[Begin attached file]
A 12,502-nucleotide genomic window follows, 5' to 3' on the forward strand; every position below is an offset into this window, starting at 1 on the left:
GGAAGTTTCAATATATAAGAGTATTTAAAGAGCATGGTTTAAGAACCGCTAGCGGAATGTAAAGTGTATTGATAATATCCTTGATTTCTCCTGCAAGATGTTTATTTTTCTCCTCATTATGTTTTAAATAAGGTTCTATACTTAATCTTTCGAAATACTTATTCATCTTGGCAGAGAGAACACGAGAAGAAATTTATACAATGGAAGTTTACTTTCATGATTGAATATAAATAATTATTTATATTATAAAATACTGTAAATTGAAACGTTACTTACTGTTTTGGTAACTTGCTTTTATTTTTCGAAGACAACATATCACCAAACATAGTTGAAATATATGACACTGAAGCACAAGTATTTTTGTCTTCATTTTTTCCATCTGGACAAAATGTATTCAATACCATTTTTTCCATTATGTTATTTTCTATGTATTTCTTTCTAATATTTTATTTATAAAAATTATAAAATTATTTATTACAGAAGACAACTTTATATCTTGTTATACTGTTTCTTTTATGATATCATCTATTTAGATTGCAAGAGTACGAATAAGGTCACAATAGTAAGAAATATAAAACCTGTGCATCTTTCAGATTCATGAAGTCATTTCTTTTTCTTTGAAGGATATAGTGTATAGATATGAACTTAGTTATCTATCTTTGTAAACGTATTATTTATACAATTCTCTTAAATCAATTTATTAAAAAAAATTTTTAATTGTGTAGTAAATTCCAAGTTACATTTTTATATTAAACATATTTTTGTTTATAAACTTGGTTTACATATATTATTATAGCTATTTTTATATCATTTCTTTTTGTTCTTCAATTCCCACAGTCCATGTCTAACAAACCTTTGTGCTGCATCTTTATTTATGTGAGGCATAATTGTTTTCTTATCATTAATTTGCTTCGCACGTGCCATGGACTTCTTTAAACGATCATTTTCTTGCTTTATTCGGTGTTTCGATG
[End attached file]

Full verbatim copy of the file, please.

A 12,502-nucleotide genomic window follows, 5' to 3' on the forward strand; every position below is an offset into this window, starting at 1 on the left:
GGAAGTTTCAATATATAAGAGTATTTAAAGAGCATGGTTTAAGAACCGCTAGCGGAATGTAAAGTGTATTGATAATATCCTTGATTTCTCCTGCAAGATGTTTATTTTTCTCCTCATTATGTTTTAAATAAGGTTCTATACTTAATCTTTCGAAATACTTATTCATCTTGGCAGAGAGAACACGAGAAGAAATTTATACAATGGAAGTTTACTTTCATGATTGAATATAAATAATTATTTATATTATAAAATACTGTAAATTGAAACGTTACTTACTGTTTTGGTAACTTGCTTTTATTTTTCGAAGACAACATATCACCAAACATAGTTGAAATATATGACACTGAAGCACAAGTATTTTTGTCTTCATTTTTTCCATCTGGACAAAATGTATTCAATACCATTTTTTCCATTATGTTATTTTCTATGTATTTCTTTCTAATATTTTATTTATAAAAATTATAAAATTATTTATTACAGAAGACAACTTTATATCTTGTTATACTGTTTCTTTTATGATATCATCTATTTAGATTGCAAGAGTACGAATAAGGTCACAATAGTAAGAAATATAAAACCTGTGCATCTTTCAGATTCATGAAGTCATTTCTTTTTCTTTGAAGGATATAGTGTATAGATATGAACTTAGTTATCTATCTTTGTAAACGTATTATTTATACAATTCTCTTAAATCAATTTATTAAAAAAAATTTTTAATTGTGTAGTAAATTCCAAGTTACATTTTTATATTAAACATATTTTTGTTTATAAACTTGGTTTACATATATTATTATAGCTATTTTTATATCATTTCTTTTTGTTCTTCAATTCCCACAGTCCATGTCTAACAAACCTTTGTGCTGCATCTTTATTTATGTGAGGCATAATTGTTTTCTTATCATTAATTTGCTTCGCACGTGCCATGGACTTCTTTAAACGATCATTTTCTTGCTTTATTCGGTGTTTCGATG